• 7. CCR TemplateFRWA/DEP12/28/12p. 7 of 13In order to ensure that tap water is safe to drink, the EPA prescribes regulations, which limit theamount of certain contaminants in water provided by public water systems. The Food and DrugAdministration (FDA) regulations establish limits for contaminants in bottled water, which mustprovide the same protection for public health.The Environmental Protection Agency (EPA) requires monitoring of over 80 drinking watercontaminants. Those contaminants listed in the table above are the only contaminants detected in yourdrinking water.Drinking water, including bottled water, may reasonably be expected to contain at least small amountsof some contaminants. The presence of contaminants does not necessarily indicate that the water posesa health risk. More information about contaminants and potential health effects can be obtained bycalling the Environmental Protection Agency’s Safe Drinking Water Hotline at 1-800-426-4791.The Total Coliform Rule requires water systems to meet a stricter limit for coliform bacteria. Coliformbacteria are usually harmless, but their presence in water can be an indication of disease-causingbacteria. When coliform bacteria are found, special follow-up tests are done to determine if harmfulbacteria are present in the water supply. If this limit is exceeded, the water supplier must notify thepublic by newspaper, television or radio.In our continuing efforts to maintain a safe and dependable water supply, it may be necessary to makeimprovements in your water system. The costs of these improvements may be reflected in the ratestructure. Rate adjustments may be necessary in order to address these improvements.Thank you for allowing us to continue providing your family with clean, quality water this year. Inorder to maintain a safe and dependable water supply, we sometimes need to make improvements thatwill benefit all of our customers. These improvements are sometimes reflected as rate structureadjustments. Thank you for understanding.Some people may be more vulnerable to contaminants in drinking water than the general population.Immuno-compromised persons such as persons with cancer undergoing chemotherapy, persons whohave undergone organ transplants, people with HIV/AIDS or other immune system disorders, someelderly, and infants can be particularly at risk from infections. These people should seek advice aboutdrinking water from their health care providers. EPA/CDC guidelines on appropriate means to lessenthe risk of infection by Cryptosporidium and other microbiological contaminants are available from theSafe Drinking Water Hotline (800-426-4791).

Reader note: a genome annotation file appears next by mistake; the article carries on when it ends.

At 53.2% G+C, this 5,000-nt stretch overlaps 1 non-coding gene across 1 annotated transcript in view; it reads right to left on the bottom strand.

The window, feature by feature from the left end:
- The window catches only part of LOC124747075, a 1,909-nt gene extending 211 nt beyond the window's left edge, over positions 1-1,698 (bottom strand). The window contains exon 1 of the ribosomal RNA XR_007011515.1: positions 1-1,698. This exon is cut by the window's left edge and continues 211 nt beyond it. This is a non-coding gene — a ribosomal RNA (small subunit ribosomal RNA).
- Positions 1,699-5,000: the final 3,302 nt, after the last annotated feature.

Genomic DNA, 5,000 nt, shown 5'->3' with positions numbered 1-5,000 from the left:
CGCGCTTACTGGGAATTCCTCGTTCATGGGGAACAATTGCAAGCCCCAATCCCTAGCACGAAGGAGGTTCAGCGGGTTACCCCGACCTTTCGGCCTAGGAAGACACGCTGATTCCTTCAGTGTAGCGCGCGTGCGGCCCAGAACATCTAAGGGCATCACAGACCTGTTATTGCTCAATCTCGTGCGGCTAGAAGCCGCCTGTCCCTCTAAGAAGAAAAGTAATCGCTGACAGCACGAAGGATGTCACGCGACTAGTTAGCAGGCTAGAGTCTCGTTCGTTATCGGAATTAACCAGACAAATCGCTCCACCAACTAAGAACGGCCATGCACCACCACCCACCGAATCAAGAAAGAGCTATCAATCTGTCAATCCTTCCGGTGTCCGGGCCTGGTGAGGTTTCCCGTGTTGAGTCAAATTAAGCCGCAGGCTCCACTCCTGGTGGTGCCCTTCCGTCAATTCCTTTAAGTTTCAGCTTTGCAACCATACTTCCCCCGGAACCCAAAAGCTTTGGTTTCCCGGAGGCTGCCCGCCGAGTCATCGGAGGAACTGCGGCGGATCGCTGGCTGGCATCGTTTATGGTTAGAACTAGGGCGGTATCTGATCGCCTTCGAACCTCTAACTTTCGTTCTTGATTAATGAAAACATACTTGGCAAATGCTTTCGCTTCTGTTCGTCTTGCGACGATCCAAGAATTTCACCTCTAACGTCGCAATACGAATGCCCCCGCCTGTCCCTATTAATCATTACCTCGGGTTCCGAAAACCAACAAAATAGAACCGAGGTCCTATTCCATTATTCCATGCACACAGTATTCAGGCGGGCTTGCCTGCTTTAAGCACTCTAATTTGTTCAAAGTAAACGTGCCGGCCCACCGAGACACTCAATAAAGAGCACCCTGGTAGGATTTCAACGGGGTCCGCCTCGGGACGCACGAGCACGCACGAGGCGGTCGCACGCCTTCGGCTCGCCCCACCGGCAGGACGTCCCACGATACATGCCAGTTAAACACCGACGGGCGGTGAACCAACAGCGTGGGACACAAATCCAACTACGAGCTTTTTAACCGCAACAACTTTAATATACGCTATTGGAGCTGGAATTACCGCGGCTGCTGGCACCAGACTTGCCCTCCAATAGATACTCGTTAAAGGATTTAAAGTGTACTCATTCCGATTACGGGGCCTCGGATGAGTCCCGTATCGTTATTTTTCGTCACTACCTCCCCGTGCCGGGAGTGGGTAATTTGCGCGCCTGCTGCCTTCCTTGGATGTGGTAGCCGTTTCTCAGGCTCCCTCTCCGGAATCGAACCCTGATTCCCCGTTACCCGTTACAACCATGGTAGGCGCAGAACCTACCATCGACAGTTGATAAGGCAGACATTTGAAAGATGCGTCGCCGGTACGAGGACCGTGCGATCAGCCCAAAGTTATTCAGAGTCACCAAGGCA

• 8. CCR TemplateFRWA/DEP12/28/12p. 8 of 13“We at The City of Dania Beach work around the clock to provide top quality water to every tap,”said Philip W Skidmore. We ask that all our customers help us protect our water sources, which arethe heart of our community, our way of life and our children’s future.We at The City of Dania Beach would like you to understand the efforts we make to continuallyimprove the water treatment process and protect our water resources. We are committed to insuringthe quality of your water. If you have any questions or concerns about the information provided,please feel free to call any of the numbers listed.